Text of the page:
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Discussion Starter · #1 · (Edited)
Hi. I am a General Contractor in Nevada City and have done many various jobs in my career, such as building a log home solo. I have had a lot of help from people on this website in the past and was actually not able to log in since I forgot my password and tried to reset it. OH well.
I am always trying to learn new ways of doing any type of construction and keep up with my education.
I am having a real problem trying to find the correct caulk to use on the seams of an acrylic 3 piece Tub/shower surround. This was a new install and I used the manufacturers suggestion of 100% silicone the first time and it failed. You could pull it almost all out in one long strand. I then used Loctite polyseamseal and the same thing happened. I had cleaned it and dried it thoroughly before using the polyseamseal and asked that the shower not be used for 48hrs. I am talking to my local tile supply house and they are suggesting Bostik utra performance urethane caulk. I have researched so many caulks and forums and am confused and don't know what to do next. I really need some help on what I am doing wrong. I have also thought about GE silicone 2, but read it also fails. Sorry for the long explanation and if I posted this in the wrong area.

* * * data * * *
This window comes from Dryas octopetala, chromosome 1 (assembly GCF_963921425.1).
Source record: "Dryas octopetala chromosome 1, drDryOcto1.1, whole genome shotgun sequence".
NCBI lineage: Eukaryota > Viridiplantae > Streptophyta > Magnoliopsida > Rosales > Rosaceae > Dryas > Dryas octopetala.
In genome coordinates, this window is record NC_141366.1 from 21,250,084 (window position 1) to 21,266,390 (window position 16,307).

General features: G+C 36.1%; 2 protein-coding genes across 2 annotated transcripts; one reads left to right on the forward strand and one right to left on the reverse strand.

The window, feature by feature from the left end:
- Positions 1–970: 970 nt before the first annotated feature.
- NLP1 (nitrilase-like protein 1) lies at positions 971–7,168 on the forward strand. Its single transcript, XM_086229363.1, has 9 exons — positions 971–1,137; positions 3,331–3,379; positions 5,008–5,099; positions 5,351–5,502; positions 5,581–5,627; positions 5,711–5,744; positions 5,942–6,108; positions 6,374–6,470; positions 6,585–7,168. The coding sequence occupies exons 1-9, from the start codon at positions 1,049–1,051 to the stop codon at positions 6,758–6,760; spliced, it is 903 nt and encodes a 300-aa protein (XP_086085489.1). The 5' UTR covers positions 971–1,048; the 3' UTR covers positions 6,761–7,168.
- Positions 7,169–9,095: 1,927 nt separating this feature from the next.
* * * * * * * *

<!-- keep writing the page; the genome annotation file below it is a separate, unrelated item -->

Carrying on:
Thanks to all.
 

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I like Locktite's polyurethane caulk. I never used it around a tub. But, it's great stuff. Not easy removable like others.

Google it. I'm not sure if it's mild and mildew resistant, etc.
 

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contaminated bonding surfaces.

Clean out old chalking, blow out any moisture with compressor.

was with rubbing alcohol.

brand name 100% silicone, small test area first.

let dry as per direction, before using
 

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Discussion Starter · #4 · (Edited)